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QUARTERMASTER GENERAL'S OFFICE,
Washington city, September 12, 1845. Sir: The steamer - Kite,” built and owned by the topographical department, and now lying at Louisville, Kentucky, has been purchased by the quartermaster's department for service in Texas. Herewith you will receive an order on Lieutenant Colonel Long, of the topographical department, now at Louisville, for her delivery to you or to your order, with her tackle, appurtenances, &c., as she now lies, and for which he will require receipts.
The services of Captain W. C. Tenipleton, an experienced and highly recommended steamboat master, &c., has been secured to the department by his hire at the rate and on the conditions indicated by the copy of an agreement made with him, herewith handed to you. He has been desired to accompany you hence to Louisville, where you can place him in charge of the “ Kite,” with such orders and instructions relative to her being put in immediate order for service and subsequent movements as you may think it expedient to give him. As it may be important that an officer of the department should be charged with the disbursements incidental to the fitting out of the “Kite, you are authorized to order Captain Irwin, whom you will find at Cincinnati, to accompany you to Louisville for that purpose. A remittance will be made to him to meet the contemplated expenditures. Give him any instructions upon the subject which you may think proper. It may possibly be advisable for him to purchase coal for the “Kite." The remittance intended will be made with reference to such purchases. With the enclosures above mentioned you will find rough memoranda of the expenses of fitting out the Kite, furnished by Captain Templeton, which may be of some service to you or Captain Irwin.
Assistant Quartermaster General. To Colonel T. CROSS,
Assistant Quartermaster General, Washington city.
SEPTEMBER 13, 1845. COLONEL: I have the pleasure to acknowledge the receipt of your letter of the 2d instant, with Captain Crosman's letter to you dated “ Head-quarters, Army of Occupation, August 20th, 1845," enclosed, and have to say in reply that the measures which you have taken to meet the wants and wishes of that officer of the department, as reported, are fully approved; and you are requested to consider any requisition coming from him as having the sanction of General Taylor's authority, and as a full warrant for any expenditure which a compliance with them may necessarily involve.
Colonel Cross left this city this morning for the head-quarters of the “army of occupation,”. (via New Orleans,) where he will assumé the immediate direction of the affairs of the department in Texas and its immediate vicinity. Quartermaster Major C. Thomas
will follow him in a few days to the same theatre of operations.
Assistant Quartermaster General. Lieut. Colonel T. F. Hunt,
Deputy Quartermaster General, New Orleans.
SEPTEMBER 18, 1845. Major: Major Thomas was instructed, on the 10th instant, to contract for the construction of
85 4-horse wagons and harness complete. Presuming that Major Thomas will have left Philadelphia before this, I am induced to request you to reduce the number to 50, provided it can be done with the consent of the contractors who may have the work in hand.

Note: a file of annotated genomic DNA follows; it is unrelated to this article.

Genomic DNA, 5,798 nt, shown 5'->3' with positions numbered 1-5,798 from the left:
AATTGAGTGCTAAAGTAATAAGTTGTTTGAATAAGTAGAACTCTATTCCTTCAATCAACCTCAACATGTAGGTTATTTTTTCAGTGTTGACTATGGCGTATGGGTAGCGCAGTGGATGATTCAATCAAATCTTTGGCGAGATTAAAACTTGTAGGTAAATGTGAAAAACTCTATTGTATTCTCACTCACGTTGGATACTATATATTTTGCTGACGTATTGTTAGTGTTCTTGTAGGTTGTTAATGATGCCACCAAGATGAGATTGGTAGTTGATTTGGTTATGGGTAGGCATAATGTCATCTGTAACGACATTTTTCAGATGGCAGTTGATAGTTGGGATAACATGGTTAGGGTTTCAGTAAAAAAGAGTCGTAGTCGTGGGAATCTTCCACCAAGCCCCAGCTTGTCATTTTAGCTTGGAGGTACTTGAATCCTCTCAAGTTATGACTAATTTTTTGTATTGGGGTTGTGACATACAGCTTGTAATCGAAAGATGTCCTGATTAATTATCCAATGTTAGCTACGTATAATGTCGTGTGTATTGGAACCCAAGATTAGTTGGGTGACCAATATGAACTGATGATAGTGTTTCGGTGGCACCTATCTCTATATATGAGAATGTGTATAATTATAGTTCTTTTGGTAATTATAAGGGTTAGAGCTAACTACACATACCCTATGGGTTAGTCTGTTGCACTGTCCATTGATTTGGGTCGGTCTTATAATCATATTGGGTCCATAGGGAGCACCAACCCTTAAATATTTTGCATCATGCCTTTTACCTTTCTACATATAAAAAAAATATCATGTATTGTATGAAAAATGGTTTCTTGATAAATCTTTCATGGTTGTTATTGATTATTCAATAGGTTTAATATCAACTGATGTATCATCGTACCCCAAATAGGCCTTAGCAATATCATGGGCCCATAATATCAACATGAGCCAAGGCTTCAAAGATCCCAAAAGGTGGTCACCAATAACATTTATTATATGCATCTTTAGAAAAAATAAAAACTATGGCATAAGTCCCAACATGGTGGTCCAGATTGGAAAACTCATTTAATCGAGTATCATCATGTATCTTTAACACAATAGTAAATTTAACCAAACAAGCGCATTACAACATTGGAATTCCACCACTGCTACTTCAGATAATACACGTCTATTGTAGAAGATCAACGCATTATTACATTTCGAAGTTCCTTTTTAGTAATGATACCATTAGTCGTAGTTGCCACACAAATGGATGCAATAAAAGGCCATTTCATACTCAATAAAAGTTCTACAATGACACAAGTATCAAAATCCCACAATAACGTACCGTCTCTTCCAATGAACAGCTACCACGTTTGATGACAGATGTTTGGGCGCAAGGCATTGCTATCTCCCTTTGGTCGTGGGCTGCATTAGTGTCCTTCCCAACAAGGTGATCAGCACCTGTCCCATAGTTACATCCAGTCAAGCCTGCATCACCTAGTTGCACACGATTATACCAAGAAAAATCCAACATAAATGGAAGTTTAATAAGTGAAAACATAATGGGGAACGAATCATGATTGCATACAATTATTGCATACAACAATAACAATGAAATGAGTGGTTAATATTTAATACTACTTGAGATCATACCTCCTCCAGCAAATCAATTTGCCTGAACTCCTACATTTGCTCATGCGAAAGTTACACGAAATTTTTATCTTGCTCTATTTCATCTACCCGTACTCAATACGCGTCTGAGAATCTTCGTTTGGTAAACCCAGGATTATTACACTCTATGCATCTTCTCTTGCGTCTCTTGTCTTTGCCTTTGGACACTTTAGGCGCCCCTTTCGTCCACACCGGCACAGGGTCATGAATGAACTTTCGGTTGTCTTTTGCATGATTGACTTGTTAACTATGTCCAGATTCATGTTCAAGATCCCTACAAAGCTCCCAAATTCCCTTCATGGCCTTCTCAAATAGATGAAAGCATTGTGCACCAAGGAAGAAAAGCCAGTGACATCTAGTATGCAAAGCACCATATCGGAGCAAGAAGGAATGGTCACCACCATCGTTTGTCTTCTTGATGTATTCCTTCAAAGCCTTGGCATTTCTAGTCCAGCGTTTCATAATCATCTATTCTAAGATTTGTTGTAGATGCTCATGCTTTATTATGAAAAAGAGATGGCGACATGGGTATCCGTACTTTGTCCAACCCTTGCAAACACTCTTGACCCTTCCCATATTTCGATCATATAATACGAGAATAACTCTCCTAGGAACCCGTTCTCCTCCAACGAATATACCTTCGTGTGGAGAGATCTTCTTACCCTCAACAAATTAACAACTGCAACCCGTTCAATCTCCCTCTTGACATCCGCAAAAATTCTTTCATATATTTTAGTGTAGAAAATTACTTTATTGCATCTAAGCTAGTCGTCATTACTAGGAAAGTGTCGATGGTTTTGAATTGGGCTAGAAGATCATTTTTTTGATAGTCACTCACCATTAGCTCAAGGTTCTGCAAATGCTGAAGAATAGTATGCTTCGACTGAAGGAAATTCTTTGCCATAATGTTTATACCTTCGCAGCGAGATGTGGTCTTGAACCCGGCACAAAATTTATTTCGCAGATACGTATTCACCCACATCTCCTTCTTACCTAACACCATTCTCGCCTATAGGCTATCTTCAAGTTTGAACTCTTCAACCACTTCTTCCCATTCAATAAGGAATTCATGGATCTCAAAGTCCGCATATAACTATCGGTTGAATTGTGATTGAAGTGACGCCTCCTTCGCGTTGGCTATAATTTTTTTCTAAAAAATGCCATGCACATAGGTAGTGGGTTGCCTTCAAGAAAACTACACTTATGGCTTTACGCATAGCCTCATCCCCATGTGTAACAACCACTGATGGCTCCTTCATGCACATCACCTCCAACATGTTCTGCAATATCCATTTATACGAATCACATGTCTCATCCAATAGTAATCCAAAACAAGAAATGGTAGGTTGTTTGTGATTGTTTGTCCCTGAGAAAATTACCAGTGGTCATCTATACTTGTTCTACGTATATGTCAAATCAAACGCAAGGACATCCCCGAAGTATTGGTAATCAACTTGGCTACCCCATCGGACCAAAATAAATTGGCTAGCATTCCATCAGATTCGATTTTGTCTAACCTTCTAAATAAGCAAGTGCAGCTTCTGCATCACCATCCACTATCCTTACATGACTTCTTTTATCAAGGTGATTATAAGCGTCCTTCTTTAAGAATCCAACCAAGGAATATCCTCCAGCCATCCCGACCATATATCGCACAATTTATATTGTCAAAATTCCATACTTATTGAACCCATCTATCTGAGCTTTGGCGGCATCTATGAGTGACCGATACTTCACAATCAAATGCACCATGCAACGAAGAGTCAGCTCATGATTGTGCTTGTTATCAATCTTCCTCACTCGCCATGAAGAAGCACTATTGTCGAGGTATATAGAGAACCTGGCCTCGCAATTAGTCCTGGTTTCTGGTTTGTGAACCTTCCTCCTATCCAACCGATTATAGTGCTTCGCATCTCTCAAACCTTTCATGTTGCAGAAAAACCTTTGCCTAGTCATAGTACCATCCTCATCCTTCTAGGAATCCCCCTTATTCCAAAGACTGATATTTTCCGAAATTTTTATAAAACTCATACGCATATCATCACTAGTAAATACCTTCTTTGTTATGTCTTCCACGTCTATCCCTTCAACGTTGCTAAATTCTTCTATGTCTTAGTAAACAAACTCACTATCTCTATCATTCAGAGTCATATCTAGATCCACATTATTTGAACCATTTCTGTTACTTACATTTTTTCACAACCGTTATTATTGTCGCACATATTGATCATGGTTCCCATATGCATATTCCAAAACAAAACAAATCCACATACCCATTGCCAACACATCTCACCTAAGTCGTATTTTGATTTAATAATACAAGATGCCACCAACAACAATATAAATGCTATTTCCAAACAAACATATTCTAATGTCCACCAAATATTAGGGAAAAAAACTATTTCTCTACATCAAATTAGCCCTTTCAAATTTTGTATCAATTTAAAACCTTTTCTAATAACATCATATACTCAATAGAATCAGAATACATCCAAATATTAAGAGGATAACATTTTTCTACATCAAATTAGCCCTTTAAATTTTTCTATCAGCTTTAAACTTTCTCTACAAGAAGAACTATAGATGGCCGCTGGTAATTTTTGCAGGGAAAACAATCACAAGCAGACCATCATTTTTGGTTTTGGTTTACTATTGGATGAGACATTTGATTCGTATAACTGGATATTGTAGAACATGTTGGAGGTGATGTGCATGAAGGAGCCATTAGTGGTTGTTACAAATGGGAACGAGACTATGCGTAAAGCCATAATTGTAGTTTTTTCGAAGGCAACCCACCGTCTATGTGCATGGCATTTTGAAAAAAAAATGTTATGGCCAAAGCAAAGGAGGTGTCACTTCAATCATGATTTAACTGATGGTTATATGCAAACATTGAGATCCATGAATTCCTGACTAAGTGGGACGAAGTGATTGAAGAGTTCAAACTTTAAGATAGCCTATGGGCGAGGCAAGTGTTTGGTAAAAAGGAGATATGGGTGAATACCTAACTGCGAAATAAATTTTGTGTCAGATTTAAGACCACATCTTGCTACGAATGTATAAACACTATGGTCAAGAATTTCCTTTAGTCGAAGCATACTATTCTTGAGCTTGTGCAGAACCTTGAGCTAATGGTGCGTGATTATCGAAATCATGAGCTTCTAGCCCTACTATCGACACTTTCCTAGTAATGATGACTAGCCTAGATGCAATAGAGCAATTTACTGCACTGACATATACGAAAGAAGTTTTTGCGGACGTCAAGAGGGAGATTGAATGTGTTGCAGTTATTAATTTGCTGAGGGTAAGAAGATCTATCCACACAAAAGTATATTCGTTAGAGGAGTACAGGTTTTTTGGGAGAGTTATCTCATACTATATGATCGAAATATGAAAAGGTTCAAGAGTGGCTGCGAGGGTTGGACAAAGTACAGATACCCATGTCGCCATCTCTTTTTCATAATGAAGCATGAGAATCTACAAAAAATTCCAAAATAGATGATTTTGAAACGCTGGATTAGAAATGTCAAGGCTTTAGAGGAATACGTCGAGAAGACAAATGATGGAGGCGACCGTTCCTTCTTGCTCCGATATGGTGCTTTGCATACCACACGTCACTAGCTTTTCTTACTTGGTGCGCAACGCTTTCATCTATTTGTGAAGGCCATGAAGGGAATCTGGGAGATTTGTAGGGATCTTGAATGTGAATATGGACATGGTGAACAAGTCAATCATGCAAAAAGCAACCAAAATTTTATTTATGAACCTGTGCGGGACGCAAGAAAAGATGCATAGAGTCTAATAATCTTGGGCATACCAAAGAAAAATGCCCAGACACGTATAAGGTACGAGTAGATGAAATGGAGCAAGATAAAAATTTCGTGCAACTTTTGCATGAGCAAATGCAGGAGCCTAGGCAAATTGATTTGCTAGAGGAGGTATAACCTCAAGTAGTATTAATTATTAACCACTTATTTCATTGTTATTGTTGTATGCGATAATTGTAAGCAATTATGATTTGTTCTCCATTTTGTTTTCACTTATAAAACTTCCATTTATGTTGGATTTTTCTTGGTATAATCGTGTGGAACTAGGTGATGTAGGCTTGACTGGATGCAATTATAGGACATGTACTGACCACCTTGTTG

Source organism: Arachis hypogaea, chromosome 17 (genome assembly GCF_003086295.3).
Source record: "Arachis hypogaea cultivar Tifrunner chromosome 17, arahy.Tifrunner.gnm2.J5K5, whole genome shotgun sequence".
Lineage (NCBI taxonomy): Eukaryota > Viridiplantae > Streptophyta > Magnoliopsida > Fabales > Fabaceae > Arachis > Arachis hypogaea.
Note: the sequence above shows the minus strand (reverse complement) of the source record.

Assistant Quartermaster General. Major D. D. TOMPKINS,
Assistant Quartermaster, Philadelphia.
NOVEMBER 27, 1345. MAJOR: The recent contracts for wagons made by your immediate predecessor, Major Thomas, gave to the department the privilege of reducing the number contracted for from 85 to 60, which the department availed itself of by requiring only the latter number. Recent letters from Colonel Cross, charged with the operations of the department in Texas, express regret that the number provided for by the contract should have been diminished, and the belief that the whole will be required. Unwilling to withhold any supply deemed by Colonel Cross necessary, I have to request that you will immediately order, from the late wagon contractor in Philadelphia, thirty wagons complete, at the price stipulated in the contract referred to. Should he decline furnishing them, you will procure them elsewhere in your market, taking care that they be of unexceptionable materials and workmanship. When
When finished, please ship them to Lieutenant Colonel Hunt, at New Orleans, with the request that they be forwarded thence to Colonel Cross at Corpus Christi. You will please procure and forward with the wagons thirty sets of 4-borse harness complete.
Assistant Quartermaster General. Major D. D. TOMPKINS,
Assistant Quartermaster U. S. A., Philadelphia.
DECEMBER 1, 1845. COLONEL: In consequence of the remarks contained in the last paragraph of your letter of the 3d ultimo, I have (some days since) ordered the immediate construction at Philadelphia of not only the number of wagons which you were informed by Major Thomas had been deducted from the number contracted for by him, (25,) but of five in addition, (in all 30,) which will be shipped for New Orleans, with the necessary harness, in the course of a few days—twenty, probably, in all this week—with orders that they be forwarded to Corpus Christi immediately. Should you deem this number insufficient to meet your wants, I will thank you for early advices of the fact, that a farther supply may be constructed.
Assistant Quartermaster General. Colonel TRUEMAN Cross,